From the muso's mouth

rollingsmouthSometimes writing about music is like dancing about architecture. And thus, we bring you a collection of citations by S.A. artists for S.A. artists. This way you will hear it straight from the horse’s mouth… Flavour of the month: SELLING OUT versus STAYING TRUE TO YOUR (HE)ART…

Compiled by Chantall Grobler




Kahn Morbee from The Parlotones_ In Mahala interview by Andy Davis

Q: Do you have to endorse and promote KFC, computers and wine to make it as a band in South Africa – or do you just take those opportunities when they come along?

A:Endorsements have been necessary for our career… We enter into short term commitments with corporates whereby we still retain full ownership of our music and careers; this is contrary to how the music industry used to work whereby artists were owned by the record companies for years and years. Let’s not forget Bob Dylan recently did a Victoria’s Secret endorsement. The Beatles did endorsements, and why not? Why should endorsements be the exclusive domain of sport stars and actors? I hate to upset the critics but there’s a lot more coming…wait I lie I love to upset the critics.”

AfrikaAfrika Mkhize the 2012 winner of the Standard Bank Young artist Award for Jazz _ in Rolling Stone interview by Evan Milton

Q: Do audiences want uncompromising sounds that don’t make it onto TV and radio broadcasts?

A: “People do want this music. I’m not gonna complain about record companies and promoters who don’t pay us enough for food and travel. Every Wednesday at Wish in Melville, the place is packed for the music that we’re playing…We, as musicians, need to make it happen for ourselves. – that’s the only way we can make it happen"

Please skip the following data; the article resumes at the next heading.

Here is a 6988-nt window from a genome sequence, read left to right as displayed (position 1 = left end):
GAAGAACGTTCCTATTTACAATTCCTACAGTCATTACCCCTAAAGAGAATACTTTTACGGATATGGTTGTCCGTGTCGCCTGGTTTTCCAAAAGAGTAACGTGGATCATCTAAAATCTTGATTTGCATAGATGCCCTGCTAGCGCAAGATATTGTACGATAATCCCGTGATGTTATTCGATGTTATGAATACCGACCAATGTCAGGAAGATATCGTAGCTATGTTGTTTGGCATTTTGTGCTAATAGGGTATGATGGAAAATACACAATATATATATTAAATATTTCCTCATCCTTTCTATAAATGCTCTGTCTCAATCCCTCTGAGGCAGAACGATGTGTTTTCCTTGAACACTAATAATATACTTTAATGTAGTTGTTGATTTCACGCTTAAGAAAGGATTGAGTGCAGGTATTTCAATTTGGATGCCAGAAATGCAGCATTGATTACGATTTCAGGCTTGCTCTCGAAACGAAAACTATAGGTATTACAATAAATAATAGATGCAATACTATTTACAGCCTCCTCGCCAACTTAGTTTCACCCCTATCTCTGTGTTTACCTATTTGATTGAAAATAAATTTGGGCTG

Nic Dinnie from Desmond and the Tutus  In Rolling Stone interview by Damon Boyd


Q: Seriousness versus having fun as a band?


A: “The industry is in such a strange season; not much capital is being made. So taking things seriously can mean commercialisation, playing corporate gigs, even putting your name to a bottle of wine, no band can say NO to capital, it’s what keeps us going, depends on what kind of band you’re willing to be. Are you going to be a bottle-of-wine kind of band or something else?”


 Zolani Mahola from Freshlyground interview with Riaan



FreshlyGroundQ: Do you compose your music to a certain style or market?
A: “No, it’s just gut feel. Our music is from the heart and from what we experience. The band normally gets together and then we play music. A song starts with an idea, and then I will start singing and write the lyrics. Some of the songs are written individually. We never know if the song will sell well. You can’t write with that in mind, you have to follow your heart.


 ArnoArno Carstens from The Springbok Nude Girls in The Rolling Stone interview by Diane Coetzer



Q: What are the ups and downs of working in the South African music industry?

A:Everyone’s trying to survive in an industry that is changing. At the end of the day, you have to survive. And sometimes you have to compromise and your standards have to change





Hip Hop Pantsula in ( interview by Isaac Mahlangu


Q: Was it not difficult to convince record label executives to believe in SeTswana rap music?
A: “Well, at the time when I joined, Zulu was the most common language of command in the music industry and I did receive a lot of pressure to try change the language I rap in. But, because I was/am so good, they tolerated it until the rest of the country did.”




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